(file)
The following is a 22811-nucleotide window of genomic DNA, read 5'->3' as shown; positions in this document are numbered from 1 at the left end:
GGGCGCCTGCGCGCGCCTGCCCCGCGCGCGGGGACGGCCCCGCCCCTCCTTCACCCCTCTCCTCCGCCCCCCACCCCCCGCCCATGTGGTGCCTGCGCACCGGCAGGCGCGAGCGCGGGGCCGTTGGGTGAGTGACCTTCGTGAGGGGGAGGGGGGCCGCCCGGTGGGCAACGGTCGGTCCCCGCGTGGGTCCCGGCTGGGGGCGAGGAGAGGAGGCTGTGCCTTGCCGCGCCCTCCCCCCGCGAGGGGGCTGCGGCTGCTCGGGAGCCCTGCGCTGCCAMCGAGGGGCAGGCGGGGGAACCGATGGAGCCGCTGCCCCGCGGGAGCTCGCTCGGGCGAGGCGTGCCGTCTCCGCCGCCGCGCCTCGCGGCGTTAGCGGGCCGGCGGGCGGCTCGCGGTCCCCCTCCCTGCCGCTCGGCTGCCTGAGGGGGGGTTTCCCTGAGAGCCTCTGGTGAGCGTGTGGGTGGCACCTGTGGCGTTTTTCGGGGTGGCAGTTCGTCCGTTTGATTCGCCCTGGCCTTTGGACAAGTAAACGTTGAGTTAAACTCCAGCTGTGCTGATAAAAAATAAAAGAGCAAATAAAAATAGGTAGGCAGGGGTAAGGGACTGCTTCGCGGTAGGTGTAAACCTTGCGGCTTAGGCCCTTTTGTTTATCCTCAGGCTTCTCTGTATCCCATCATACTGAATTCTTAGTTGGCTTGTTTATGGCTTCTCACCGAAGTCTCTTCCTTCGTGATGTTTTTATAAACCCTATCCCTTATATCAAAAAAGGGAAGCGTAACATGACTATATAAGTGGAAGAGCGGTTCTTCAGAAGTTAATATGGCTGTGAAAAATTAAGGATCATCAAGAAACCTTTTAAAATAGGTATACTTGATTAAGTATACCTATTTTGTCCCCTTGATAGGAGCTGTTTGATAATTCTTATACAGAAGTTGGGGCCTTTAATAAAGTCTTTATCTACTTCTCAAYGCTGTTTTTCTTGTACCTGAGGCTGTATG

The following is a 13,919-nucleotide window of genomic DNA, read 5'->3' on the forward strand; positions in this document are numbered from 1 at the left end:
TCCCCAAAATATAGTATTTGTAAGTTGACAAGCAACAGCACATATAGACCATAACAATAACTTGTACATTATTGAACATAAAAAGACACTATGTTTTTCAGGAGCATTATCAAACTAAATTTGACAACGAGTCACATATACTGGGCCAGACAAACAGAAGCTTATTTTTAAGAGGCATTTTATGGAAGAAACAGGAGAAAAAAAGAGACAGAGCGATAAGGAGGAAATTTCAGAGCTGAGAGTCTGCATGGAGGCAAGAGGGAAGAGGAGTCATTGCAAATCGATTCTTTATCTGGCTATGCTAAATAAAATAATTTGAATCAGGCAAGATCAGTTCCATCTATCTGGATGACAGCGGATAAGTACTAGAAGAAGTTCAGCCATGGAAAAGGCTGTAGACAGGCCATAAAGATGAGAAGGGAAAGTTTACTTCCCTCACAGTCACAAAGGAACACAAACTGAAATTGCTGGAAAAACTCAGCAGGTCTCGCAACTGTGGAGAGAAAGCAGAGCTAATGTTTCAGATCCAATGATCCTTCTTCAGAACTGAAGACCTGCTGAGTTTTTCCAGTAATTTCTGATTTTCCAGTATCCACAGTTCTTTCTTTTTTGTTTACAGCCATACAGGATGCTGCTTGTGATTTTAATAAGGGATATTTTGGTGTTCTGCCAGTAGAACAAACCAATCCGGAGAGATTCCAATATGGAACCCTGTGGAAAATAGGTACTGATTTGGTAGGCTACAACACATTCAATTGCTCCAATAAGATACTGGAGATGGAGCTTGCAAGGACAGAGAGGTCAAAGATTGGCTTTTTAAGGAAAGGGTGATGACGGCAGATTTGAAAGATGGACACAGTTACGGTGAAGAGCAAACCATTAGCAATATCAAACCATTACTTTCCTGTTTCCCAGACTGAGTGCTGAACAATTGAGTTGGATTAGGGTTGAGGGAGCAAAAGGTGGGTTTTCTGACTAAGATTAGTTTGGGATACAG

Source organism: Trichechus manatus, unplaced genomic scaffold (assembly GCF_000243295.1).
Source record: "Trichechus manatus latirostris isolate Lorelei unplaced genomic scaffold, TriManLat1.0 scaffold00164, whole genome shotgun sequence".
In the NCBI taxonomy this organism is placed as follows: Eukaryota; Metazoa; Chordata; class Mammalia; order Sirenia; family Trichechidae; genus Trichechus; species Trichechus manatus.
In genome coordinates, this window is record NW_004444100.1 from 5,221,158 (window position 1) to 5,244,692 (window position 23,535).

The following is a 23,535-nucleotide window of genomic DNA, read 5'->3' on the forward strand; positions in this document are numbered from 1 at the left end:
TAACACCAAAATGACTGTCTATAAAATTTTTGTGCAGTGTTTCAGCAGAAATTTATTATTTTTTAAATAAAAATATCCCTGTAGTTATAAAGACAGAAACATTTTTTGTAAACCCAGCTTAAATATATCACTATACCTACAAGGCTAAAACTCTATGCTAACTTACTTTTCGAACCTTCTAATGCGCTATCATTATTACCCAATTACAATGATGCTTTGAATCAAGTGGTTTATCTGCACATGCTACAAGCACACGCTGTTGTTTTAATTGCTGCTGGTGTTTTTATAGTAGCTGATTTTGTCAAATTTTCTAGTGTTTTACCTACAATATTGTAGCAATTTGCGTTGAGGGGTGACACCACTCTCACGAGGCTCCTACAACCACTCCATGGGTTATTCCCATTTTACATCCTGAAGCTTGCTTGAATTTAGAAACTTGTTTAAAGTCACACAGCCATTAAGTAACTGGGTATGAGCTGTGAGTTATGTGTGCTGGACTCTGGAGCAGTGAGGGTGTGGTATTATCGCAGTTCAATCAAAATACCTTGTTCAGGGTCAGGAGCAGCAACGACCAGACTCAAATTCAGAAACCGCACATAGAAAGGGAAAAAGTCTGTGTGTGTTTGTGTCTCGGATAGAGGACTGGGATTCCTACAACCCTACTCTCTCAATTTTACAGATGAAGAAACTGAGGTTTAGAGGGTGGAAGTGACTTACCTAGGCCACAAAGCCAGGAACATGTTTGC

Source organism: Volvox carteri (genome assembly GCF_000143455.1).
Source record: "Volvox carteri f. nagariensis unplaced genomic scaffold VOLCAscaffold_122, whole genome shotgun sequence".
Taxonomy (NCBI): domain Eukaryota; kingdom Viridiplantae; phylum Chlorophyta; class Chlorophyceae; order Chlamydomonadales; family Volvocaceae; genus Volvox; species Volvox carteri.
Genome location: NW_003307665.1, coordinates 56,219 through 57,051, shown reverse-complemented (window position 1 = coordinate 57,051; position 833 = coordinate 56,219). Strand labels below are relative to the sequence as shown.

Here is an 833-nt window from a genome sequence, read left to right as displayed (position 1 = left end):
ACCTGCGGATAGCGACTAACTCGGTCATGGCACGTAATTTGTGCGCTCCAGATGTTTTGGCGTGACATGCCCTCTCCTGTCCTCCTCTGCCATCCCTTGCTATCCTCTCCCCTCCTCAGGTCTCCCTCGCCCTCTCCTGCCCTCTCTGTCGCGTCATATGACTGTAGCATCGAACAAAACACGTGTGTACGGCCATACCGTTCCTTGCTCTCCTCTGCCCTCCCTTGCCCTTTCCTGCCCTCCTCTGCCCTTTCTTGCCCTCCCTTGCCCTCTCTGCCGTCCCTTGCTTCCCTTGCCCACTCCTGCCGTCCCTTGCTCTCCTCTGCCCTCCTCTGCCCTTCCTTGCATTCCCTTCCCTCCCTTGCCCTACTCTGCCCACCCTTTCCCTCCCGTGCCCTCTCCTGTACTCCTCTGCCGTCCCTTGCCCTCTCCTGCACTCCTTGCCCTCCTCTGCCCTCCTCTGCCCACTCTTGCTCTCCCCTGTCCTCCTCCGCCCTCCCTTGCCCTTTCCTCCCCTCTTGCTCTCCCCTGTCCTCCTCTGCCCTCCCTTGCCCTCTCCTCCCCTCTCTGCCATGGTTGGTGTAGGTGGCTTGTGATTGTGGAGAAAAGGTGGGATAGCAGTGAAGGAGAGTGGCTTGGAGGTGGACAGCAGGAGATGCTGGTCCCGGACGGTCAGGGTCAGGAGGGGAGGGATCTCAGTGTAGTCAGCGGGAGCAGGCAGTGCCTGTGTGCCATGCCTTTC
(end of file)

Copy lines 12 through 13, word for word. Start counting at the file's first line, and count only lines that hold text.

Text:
Source record: "Volvox carteri f. nagariensis unplaced genomic scaffold VOLCAscaffold_122, whole genome shotgun sequence".
Taxonomy (NCBI): domain Eukaryota; kingdom Viridiplantae; phylum Chlorophyta; class Chlorophyceae; order Chlamydomonadales; family Volvocaceae; genus Volvox; species Volvox carteri.